While Mr. Chalabi has ranked among the least popular of Iraqi leaders in public opinion polls, Dr. Jafari has ranked the highest. In addition, Dr. Jafari leads an organization known for its deep roots in Iraq, and for the repression it suffered under Saddam Hussein, while Mr. Chalabi is known for leading an organization, the Iraqi National Congress, that was composed mostly of exiles.


Mr. Chalabi also carries substantial political baggage. Though many Iraqis credit him with persuading the Americans to topple Mr. Hussein, he is widely known here for his conviction on bank fraud charges associated with the collapse of the Petra Bank in Jordan.


Dr. Jafari, who was a member of the now-defunct Iraqi Governing Council, took a low profile during many of the significant events of the last 22 months, including the anti-insurgent offensives in Najaf and Falluja. He is thought to have Islamist leanings, but in a recent interview he said he favored the formula now in the country's interim constitution, which designates Islam as one of many and not the only source of legislation.


A general practitioner, Dr. Jafari left Iraq in 1980 as Mr. Hussein, in the wake of the Iranian revolution, began to arrest and kill members of the Dawa Party. After spending much of the 1980's in Iran, he moved to London, where he remained until the collapse of the Hussein government in April 2003.


The deal between Dawa and Sciri was reached Tuesday, when Sciri's leader, Abdul Aziz Hakim, agreed to withdraw Mr. Mahdi from contention for the prime minister's job. According to a knowledgeable Iraqi source, Mr. Hakim got much in return: Dawa's leaders agreed that Sciri candidates would be appointed vice president as well as the heads of two ministries.


Aides to Dr. Jafari were confident that Sciri's agreement would clear the way for him to become prime minister.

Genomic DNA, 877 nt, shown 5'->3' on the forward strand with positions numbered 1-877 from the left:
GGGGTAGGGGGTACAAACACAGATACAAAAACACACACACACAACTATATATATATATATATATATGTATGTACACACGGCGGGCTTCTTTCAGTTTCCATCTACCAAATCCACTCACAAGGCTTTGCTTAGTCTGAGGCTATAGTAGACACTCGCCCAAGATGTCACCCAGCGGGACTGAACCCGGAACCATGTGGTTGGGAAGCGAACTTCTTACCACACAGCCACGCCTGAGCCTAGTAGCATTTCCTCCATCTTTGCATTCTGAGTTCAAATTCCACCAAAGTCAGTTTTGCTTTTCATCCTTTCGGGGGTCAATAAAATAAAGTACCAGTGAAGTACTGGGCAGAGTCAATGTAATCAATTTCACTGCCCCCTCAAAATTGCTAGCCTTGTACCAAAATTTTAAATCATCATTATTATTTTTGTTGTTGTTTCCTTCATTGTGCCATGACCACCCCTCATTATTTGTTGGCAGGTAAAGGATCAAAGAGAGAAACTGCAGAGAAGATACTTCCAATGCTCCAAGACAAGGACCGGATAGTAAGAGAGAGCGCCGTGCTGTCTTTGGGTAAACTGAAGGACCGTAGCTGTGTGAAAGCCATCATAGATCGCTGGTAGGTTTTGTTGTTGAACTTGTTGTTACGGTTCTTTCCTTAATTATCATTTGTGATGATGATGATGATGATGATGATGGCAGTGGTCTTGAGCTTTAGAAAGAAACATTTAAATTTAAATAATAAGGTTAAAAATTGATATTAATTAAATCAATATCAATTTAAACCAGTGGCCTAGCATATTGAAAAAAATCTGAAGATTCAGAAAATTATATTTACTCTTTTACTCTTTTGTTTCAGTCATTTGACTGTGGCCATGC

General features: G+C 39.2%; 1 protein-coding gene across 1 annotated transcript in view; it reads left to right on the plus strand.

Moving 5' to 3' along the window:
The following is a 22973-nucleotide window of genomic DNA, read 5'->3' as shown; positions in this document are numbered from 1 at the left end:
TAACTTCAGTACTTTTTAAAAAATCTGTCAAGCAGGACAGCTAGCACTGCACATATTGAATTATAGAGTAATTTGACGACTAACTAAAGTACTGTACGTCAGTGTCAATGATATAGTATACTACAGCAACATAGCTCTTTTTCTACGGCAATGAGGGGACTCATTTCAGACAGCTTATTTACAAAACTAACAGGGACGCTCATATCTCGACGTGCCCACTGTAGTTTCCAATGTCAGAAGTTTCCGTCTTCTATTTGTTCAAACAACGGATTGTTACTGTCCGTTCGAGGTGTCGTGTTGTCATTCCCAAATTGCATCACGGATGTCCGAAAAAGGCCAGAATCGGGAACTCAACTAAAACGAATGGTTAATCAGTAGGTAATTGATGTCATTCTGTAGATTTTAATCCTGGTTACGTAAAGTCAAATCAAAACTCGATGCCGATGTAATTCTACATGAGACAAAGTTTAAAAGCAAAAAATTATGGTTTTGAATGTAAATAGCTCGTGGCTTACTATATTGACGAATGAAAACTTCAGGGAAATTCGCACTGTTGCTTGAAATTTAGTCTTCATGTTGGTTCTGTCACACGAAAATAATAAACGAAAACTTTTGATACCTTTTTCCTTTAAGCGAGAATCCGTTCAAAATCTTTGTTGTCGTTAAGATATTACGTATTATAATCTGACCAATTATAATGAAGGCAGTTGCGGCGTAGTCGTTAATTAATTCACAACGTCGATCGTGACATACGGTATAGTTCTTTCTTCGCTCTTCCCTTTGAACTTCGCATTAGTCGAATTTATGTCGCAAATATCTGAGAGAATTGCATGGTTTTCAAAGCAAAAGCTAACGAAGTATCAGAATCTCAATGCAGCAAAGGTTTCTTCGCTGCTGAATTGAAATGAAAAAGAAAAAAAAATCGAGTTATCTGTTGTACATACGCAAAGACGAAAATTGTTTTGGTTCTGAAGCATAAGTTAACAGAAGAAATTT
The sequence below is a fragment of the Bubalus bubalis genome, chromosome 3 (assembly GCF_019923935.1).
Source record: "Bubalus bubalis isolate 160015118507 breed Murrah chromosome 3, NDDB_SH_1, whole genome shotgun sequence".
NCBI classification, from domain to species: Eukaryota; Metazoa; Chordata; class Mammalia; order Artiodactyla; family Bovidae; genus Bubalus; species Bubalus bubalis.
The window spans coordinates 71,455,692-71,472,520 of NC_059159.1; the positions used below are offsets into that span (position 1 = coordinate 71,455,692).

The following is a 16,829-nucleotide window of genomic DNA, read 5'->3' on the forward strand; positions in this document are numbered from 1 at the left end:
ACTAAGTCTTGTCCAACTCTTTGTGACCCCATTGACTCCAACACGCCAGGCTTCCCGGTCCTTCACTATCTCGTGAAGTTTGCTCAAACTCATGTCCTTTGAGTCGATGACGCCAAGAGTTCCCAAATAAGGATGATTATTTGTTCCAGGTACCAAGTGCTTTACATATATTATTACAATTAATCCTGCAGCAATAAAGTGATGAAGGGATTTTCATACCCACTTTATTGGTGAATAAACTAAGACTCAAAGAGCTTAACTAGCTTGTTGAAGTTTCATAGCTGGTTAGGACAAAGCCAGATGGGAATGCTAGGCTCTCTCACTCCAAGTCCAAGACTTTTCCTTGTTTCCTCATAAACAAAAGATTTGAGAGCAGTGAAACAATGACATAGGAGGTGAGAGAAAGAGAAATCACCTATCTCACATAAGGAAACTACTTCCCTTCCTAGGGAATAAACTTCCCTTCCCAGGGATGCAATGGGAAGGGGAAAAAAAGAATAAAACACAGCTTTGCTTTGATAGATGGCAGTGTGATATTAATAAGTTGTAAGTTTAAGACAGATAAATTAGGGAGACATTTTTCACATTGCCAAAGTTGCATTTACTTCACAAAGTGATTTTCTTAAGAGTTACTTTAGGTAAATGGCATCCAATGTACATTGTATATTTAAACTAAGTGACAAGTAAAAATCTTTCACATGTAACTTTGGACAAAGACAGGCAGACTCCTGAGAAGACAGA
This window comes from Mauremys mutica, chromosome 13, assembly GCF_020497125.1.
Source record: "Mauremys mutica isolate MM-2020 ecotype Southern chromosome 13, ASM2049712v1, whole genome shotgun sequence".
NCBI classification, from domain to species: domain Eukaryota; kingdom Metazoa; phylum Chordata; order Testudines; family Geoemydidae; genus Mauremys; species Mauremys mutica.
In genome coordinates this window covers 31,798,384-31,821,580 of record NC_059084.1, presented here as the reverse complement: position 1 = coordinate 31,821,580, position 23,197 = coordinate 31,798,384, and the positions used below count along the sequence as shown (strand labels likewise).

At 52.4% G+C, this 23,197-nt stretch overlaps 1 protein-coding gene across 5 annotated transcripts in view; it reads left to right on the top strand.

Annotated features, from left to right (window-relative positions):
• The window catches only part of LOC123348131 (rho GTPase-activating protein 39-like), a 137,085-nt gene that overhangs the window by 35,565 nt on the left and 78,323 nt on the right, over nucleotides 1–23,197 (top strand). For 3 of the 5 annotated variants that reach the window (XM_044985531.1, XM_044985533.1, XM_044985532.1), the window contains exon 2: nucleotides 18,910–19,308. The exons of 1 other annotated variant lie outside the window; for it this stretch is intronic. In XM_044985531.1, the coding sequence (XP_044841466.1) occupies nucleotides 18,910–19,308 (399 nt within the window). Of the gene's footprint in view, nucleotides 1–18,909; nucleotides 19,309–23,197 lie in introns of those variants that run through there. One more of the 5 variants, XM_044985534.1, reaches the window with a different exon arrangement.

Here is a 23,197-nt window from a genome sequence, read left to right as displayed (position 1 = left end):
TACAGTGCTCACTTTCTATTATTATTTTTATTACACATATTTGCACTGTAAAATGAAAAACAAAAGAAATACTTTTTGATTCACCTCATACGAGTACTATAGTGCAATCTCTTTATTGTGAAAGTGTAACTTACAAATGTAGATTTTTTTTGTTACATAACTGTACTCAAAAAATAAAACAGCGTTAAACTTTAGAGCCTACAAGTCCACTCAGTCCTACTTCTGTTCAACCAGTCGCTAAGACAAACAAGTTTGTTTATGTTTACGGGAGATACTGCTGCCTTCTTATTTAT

"It's done," said Adnan Ali, a senior leader of the party. "We're going to have a formal announcement in a couple of days."


But several obstacles still stood between Dr. Jafari and the prime minister's office. While Sciri leaders said they had agreed to withdraw Mr. Mahdi's name from contention, they said they had not yet agreed to back Dr. Jafari. They said they would do that when he agreed to a set of unspecified conditions that were to be spelled out Wednesday.


Furthermore, the agreement between the Shiite leaders was made without the agreement of the Kurdish leadership, which will likely play a major role in the formation of the future government. Under the interim constitution, any group that forms a government is likely to need the agreement of two-thirds of the national assembly's 275 members. Because the Kurds won as much as 25 percent of the assembly seats, their assent will almost certainly be needed to form a new government.


Barham Salih, a senior Kurdish leader who is now a deputy prime minister, said the Kurds would insist on a number of conditions before they agreed to support any government. Among those were the requirement of a secular state, as well as a federal system that granted the Kurdish people significant powers of self-rule in their homeland in northern Iraq. It is not clear whether Dr. Jafari would agree to those conditions.


"We are not going to personalize the issue," Mr. Salih said. "We have a set of clear policy criteria that will determine how we vote."